Show simple item record

dc.contributor.authorVerhine, Eric Christian
dc.date.accessioned2014-03-04T16:19:49Z
dc.date.available2014-03-04T16:19:49Z
dc.date.issued2008-08
dc.identifier.otherverhine_eric_c_200808_ma
dc.identifier.urihttp://purl.galileo.usg.edu/uga_etd/verhine_eric_c_200808_ma
dc.identifier.urihttp://hdl.handle.net/10724/25078
dc.description.abstractThis study examines the problem of why two of Cicero’s later philosophical works on the topic of religion, De Natura Deorum and De Divinatione, subject the topic to much greater skepticism than had his earlier works, De Republica and De Legibus, in which he had only touched on the topic. After surveying and rejecting a number of theories previously set forth to account for this apparent shift in Cicero’s philosophic perspective, this study proceeds to establish the agonistic literary context in which Cicero was writing as a backdrop against which it is possible to discern his intentions for De Natura Deorum and De Divinatione. The study concludes that Cicero’s aim in these works is to construct religion as a discourse that reveals the shortcomings of Epicureanism and Stoicism and that justifies his own philosophical school, Academic skepticism.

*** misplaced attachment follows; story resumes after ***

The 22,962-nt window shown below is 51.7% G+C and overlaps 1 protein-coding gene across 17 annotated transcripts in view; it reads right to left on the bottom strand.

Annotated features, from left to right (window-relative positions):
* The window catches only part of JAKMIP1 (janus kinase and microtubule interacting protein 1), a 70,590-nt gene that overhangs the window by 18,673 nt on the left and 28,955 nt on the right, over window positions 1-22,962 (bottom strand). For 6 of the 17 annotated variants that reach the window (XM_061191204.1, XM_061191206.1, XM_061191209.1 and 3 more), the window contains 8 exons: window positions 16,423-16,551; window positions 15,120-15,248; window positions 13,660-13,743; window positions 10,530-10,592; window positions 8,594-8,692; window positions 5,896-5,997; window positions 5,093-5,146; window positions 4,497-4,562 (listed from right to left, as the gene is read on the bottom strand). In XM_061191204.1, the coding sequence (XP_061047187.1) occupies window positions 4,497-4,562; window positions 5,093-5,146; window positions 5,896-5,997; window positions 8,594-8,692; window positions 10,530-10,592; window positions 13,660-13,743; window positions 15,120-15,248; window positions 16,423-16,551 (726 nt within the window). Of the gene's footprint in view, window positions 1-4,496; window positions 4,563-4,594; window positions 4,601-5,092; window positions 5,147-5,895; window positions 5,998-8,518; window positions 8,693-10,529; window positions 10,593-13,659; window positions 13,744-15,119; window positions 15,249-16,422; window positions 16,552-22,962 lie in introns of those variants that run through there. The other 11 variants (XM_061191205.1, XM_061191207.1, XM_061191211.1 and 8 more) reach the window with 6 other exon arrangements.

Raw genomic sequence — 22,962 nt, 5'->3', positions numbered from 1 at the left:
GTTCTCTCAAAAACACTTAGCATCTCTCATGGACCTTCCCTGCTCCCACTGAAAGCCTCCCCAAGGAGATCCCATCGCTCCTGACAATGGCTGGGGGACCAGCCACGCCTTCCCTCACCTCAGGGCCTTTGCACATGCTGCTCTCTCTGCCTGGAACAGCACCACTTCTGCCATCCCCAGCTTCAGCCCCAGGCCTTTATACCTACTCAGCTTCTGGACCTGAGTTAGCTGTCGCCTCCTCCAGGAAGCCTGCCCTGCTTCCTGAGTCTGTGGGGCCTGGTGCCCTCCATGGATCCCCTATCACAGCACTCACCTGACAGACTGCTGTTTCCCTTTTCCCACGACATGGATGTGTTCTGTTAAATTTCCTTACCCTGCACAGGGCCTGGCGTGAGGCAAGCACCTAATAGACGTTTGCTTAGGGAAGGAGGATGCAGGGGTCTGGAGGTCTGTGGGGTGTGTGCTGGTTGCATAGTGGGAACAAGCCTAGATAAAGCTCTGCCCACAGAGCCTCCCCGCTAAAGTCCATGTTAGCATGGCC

dc.languageeng
dc.publisheruga
dc.rightspublic
dc.subjectCicero
dc.subjectskepticism
dc.subjectdialogue
dc.subjectcontext
dc.subjectEpicureanism
dc.subjectStoicism
dc.subjecteristic
dc.titleThe victorious wisdom of Simonides
dc.title.alternativeCicero's justification of academic skepticism in De natura deorum and De divinatione
dc.typeThesis
dc.description.degreeMA
dc.description.departmentClassics
dc.description.majorClassical Languages
dc.description.advisorRobert Curtis
dc.description.committeeRobert Curtis
dc.description.committeeErika Hermanowicz
dc.description.committeeKeith Dix


Files in this item

FilesSizeFormatView

There are no files associated with this item.

This item appears in the following Collection(s)

Show simple item record